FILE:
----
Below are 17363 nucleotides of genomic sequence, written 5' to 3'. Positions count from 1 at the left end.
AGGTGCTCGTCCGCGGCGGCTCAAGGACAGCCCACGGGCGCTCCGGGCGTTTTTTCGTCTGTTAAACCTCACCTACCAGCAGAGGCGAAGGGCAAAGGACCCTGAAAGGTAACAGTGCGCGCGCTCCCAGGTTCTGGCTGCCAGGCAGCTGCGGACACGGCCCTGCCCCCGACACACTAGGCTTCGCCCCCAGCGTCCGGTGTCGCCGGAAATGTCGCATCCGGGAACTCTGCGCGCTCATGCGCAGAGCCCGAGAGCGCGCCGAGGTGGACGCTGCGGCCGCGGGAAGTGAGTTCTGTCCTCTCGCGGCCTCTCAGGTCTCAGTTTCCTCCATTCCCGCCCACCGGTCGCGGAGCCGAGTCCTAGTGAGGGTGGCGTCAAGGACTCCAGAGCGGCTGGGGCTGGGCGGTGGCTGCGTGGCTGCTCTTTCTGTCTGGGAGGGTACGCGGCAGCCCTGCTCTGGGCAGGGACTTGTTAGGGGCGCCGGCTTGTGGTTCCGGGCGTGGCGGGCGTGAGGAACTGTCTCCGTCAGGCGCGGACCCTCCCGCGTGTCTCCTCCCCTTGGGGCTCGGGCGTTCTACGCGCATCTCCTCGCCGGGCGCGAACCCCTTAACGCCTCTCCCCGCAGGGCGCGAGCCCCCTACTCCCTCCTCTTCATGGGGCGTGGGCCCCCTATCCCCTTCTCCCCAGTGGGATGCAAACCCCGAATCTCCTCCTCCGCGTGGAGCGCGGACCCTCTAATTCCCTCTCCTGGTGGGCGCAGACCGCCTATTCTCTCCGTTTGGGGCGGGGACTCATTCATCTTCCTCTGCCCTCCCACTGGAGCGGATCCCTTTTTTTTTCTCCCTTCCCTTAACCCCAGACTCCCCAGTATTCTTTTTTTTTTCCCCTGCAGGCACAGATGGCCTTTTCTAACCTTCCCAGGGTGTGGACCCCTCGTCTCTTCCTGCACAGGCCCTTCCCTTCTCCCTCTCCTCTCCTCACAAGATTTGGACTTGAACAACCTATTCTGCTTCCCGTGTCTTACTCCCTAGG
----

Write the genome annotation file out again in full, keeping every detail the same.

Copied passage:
Below are 17363 nucleotides of genomic sequence, written 5' to 3'. Positions count from 1 at the left end.
AGGTGCTCGTCCGCGGCGGCTCAAGGACAGCCCACGGGCGCTCCGGGCGTTTTTTCGTCTGTTAAACCTCACCTACCAGCAGAGGCGAAGGGCAAAGGACCCTGAAAGGTAACAGTGCGCGCGCTCCCAGGTTCTGGCTGCCAGGCAGCTGCGGACACGGCCCTGCCCCCGACACACTAGGCTTCGCCCCCAGCGTCCGGTGTCGCCGGAAATGTCGCATCCGGGAACTCTGCGCGCTCATGCGCAGAGCCCGAGAGCGCGCCGAGGTGGACGCTGCGGCCGCGGGAAGTGAGTTCTGTCCTCTCGCGGCCTCTCAGGTCTCAGTTTCCTCCATTCCCGCCCACCGGTCGCGGAGCCGAGTCCTAGTGAGGGTGGCGTCAAGGACTCCAGAGCGGCTGGGGCTGGGCGGTGGCTGCGTGGCTGCTCTTTCTGTCTGGGAGGGTACGCGGCAGCCCTGCTCTGGGCAGGGACTTGTTAGGGGCGCCGGCTTGTGGTTCCGGGCGTGGCGGGCGTGAGGAACTGTCTCCGTCAGGCGCGGACCCTCCCGCGTGTCTCCTCCCCTTGGGGCTCGGGCGTTCTACGCGCATCTCCTCGCCGGGCGCGAACCCCTTAACGCCTCTCCCCGCAGGGCGCGAGCCCCCTACTCCCTCCTCTTCATGGGGCGTGGGCCCCCTATCCCCTTCTCCCCAGTGGGATGCAAACCCCGAATCTCCTCCTCCGCGTGGAGCGCGGACCCTCTAATTCCCTCTCCTGGTGGGCGCAGACCGCCTATTCTCTCCGTTTGGGGCGGGGACTCATTCATCTTCCTCTGCCCTCCCACTGGAGCGGATCCCTTTTTTTTTCTCCCTTCCCTTAACCCCAGACTCCCCAGTATTCTTTTTTTTTTCCCCTGCAGGCACAGATGGCCTTTTCTAACCTTCCCAGGGTGTGGACCCCTCGTCTCTTCCTGCACAGGCCCTTCCCTTCTCCCTCTCCTCTCCTCACAAGATTTGGACTTGAACAACCTATTCTGCTTCCCGTGTCTTACTCCCTAGG